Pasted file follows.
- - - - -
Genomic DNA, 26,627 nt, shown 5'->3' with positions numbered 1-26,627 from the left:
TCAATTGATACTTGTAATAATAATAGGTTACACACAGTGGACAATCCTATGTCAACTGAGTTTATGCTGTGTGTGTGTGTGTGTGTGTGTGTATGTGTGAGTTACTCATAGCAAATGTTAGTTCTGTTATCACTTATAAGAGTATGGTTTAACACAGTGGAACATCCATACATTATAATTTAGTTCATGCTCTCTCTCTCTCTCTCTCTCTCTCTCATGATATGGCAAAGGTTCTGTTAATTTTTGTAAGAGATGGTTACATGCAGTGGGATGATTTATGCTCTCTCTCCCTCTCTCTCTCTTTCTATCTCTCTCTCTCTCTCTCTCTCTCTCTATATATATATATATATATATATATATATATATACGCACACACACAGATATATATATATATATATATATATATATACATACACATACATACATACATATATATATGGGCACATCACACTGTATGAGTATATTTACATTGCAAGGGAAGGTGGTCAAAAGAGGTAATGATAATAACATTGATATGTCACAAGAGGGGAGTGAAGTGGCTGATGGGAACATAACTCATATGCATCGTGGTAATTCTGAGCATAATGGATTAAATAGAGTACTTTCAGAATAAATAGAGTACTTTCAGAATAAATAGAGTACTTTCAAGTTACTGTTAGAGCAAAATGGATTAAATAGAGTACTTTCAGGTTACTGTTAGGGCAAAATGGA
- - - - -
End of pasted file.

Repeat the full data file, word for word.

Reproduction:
Genomic DNA, 26,627 nt, shown 5'->3' with positions numbered 1-26,627 from the left:
TCAATTGATACTTGTAATAATAATAGGTTACACACAGTGGACAATCCTATGTCAACTGAGTTTATGCTGTGTGTGTGTGTGTGTGTGTGTGTATGTGTGAGTTACTCATAGCAAATGTTAGTTCTGTTATCACTTATAAGAGTATGGTTTAACACAGTGGAACATCCATACATTATAATTTAGTTCATGCTCTCTCTCTCTCTCTCTCTCTCTCTCATGATATGGCAAAGGTTCTGTTAATTTTTGTAAGAGATGGTTACATGCAGTGGGATGATTTATGCTCTCTCTCCCTCTCTCTCTCTTTCTATCTCTCTCTCTCTCTCTCTCTCTCTCTATATATATATATATATATATATATATATATATACGCACACACACAGATATATATATATATATATATATATATATACATACACATACATACATACATATATATATGGGCACATCACACTGTATGAGTATATTTACATTGCAAGGGAAGGTGGTCAAAAGAGGTAATGATAATAACATTGATATGTCACAAGAGGGGAGTGAAGTGGCTGATGGGAACATAACTCATATGCATCGTGGTAATTCTGAGCATAATGGATTAAATAGAGTACTTTCAGAATAAATAGAGTACTTTCAGAATAAATAGAGTACTTTCAAGTTACTGTTAGAGCAAAATGGATTAAATAGAGTACTTTCAGGTTACTGTTAGGGCAAAATGGA